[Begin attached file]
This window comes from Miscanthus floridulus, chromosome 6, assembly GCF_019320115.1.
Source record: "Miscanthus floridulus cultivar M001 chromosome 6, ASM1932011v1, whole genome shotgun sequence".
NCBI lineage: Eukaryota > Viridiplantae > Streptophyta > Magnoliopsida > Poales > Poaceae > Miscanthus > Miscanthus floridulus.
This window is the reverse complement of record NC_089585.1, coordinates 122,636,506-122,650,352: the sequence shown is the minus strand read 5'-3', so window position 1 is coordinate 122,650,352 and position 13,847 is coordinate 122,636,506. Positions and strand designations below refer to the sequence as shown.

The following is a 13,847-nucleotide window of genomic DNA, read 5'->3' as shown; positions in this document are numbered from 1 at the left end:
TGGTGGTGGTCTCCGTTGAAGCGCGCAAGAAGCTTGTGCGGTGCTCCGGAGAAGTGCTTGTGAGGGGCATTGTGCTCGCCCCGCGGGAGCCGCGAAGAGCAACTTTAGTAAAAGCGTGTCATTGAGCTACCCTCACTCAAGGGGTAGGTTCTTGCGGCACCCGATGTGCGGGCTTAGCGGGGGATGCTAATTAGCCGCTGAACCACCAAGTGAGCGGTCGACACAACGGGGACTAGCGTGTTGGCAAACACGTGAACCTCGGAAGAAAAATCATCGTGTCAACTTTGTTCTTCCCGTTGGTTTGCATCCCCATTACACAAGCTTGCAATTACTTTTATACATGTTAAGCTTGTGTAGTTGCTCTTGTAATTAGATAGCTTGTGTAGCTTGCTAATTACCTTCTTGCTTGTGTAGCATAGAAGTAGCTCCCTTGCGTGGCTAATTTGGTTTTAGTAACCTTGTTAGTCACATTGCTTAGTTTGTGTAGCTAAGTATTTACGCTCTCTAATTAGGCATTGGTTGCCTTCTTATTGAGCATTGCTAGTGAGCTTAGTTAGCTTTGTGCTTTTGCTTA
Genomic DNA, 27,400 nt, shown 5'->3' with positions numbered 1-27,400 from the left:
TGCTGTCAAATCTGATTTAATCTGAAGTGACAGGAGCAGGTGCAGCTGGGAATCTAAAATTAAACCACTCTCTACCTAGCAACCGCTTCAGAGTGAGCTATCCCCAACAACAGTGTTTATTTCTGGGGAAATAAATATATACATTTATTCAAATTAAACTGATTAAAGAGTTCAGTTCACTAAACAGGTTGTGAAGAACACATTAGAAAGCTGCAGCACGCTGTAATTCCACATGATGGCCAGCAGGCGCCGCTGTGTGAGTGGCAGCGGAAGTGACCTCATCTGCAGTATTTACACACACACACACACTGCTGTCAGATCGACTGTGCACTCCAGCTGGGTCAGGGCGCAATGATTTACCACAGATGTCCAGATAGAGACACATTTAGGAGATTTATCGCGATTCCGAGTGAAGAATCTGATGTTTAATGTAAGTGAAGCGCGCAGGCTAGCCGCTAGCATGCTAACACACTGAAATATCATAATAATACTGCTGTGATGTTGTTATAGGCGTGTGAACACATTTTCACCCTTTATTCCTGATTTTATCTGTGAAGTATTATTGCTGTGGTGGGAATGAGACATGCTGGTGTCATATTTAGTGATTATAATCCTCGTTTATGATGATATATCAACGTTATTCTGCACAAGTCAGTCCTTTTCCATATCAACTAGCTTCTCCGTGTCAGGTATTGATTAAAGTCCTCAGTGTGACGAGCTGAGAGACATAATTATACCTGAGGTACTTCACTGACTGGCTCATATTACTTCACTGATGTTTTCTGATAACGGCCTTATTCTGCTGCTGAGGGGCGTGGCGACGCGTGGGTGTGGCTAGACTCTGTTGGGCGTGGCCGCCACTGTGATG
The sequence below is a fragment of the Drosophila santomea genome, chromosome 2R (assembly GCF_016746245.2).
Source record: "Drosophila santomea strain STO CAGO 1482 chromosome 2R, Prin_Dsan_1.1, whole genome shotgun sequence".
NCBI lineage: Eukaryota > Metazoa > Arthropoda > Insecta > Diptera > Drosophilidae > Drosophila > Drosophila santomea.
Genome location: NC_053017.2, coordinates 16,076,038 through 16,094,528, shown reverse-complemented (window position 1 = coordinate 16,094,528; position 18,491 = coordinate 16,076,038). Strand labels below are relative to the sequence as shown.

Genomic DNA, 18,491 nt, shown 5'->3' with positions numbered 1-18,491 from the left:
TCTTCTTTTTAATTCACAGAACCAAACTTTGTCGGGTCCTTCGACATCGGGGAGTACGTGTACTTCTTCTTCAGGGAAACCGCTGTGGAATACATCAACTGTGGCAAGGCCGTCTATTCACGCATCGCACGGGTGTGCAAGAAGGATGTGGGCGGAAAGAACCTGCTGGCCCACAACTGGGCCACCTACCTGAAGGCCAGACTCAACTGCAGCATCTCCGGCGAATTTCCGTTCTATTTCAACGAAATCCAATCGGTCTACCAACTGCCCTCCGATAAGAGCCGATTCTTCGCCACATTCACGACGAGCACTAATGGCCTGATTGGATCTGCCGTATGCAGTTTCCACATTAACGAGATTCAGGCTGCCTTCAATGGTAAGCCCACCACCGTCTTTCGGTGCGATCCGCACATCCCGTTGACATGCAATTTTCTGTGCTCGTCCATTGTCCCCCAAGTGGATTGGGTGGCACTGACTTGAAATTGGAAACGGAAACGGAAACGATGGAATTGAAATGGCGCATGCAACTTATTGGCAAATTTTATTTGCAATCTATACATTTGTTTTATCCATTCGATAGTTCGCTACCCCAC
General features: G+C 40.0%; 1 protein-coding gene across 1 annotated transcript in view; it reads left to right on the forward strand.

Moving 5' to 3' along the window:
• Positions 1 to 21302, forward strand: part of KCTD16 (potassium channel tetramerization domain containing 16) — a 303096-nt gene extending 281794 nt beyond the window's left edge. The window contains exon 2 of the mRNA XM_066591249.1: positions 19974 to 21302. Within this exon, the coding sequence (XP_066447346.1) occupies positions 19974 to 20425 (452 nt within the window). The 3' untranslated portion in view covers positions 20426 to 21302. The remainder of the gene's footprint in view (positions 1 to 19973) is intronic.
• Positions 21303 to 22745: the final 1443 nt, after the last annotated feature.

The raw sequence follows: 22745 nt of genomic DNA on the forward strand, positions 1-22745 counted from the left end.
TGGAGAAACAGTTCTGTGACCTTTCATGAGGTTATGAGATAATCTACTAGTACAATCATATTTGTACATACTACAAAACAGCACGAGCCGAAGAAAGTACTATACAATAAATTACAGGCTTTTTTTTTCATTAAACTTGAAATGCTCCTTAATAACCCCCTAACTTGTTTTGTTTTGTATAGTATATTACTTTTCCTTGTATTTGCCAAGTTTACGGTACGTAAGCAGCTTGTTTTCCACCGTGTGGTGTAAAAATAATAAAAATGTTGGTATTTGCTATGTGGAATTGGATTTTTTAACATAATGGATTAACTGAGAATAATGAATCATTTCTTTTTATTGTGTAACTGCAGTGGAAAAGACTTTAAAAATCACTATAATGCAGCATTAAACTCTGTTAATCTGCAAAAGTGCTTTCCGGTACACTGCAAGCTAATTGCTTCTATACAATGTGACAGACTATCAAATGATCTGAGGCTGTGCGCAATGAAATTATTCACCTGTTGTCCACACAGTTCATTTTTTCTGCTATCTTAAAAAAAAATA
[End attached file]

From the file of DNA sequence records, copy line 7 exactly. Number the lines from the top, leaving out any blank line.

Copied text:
Genomic DNA, 27,400 nt, shown 5'->3' with positions numbered 1-27,400 from the left: